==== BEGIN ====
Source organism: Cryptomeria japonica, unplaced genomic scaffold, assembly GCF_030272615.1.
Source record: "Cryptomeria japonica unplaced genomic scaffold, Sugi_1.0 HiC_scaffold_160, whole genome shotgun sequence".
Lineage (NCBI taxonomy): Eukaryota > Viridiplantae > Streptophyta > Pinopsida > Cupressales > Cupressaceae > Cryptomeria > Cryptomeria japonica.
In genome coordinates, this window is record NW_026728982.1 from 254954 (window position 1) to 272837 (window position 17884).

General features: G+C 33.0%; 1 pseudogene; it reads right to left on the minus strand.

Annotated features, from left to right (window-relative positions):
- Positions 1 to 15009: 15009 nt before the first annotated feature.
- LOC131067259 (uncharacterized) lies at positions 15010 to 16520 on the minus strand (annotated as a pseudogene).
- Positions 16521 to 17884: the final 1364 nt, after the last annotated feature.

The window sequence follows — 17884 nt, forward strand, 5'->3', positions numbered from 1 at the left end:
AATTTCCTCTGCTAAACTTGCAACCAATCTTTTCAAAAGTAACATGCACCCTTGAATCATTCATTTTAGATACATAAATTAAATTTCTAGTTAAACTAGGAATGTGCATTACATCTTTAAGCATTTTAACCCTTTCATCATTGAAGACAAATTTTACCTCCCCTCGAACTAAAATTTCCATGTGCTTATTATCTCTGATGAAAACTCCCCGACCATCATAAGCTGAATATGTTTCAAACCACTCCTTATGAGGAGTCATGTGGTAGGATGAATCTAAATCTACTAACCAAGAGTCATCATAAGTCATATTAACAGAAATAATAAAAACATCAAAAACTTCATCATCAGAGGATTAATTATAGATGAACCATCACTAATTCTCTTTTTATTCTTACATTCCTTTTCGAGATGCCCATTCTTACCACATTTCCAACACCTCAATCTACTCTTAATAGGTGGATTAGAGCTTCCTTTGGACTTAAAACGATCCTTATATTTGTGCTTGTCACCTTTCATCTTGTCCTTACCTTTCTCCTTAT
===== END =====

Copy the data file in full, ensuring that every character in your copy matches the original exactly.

Source organism: Cryptomeria japonica, unplaced genomic scaffold, assembly GCF_030272615.1.
Source record: "Cryptomeria japonica unplaced genomic scaffold, Sugi_1.0 HiC_scaffold_160, whole genome shotgun sequence".
Lineage (NCBI taxonomy): Eukaryota > Viridiplantae > Streptophyta > Pinopsida > Cupressales > Cupressaceae > Cryptomeria > Cryptomeria japonica.
In genome coordinates, this window is record NW_026728982.1 from 254954 (window position 1) to 272837 (window position 17884).

General features: G+C 33.0%; 1 pseudogene; it reads right to left on the minus strand.

Annotated features, from left to right (window-relative positions):
- Positions 1 to 15009: 15009 nt before the first annotated feature.
- LOC131067259 (uncharacterized) lies at positions 15010 to 16520 on the minus strand (annotated as a pseudogene).
- Positions 16521 to 17884: the final 1364 nt, after the last annotated feature.

The window sequence follows — 17884 nt, forward strand, 5'->3', positions numbered from 1 at the left end:
AATTTCCTCTGCTAAACTTGCAACCAATCTTTTCAAAAGTAACATGCACCCTTGAATCATTCATTTTAGATACATAAATTAAATTTCTAGTTAAACTAGGAATGTGCATTACATCTTTAAGCATTTTAACCCTTTCATCATTGAAGACAAATTTTACCTCCCCTCGAACTAAAATTTCCATGTGCTTATTATCTCTGATGAAAACTCCCCGACCATCATAAGCTGAATATGTTTCAAACCACTCCTTATGAGGAGTCATGTGGTAGGATGAATCTAAATCTACTAACCAAGAGTCATCATAAGTCATATTAACAGAAATAATAAAAACATCAAAAACTTCATCATCAGAGGATTAATTATAGATGAACCATCACTAATTCTCTTTTTATTCTTACATTCCTTTTCGAGATGCCCATTCTTACCACATTTCCAACACCTCAATCTACTCTTAATAGGTGGATTAGAGCTTCCTTTGGACTTAAAACGATCCTTATATTTGTGCTTGTCACCTTTCATCTTGTCCTTACCTTTCTCCTTAT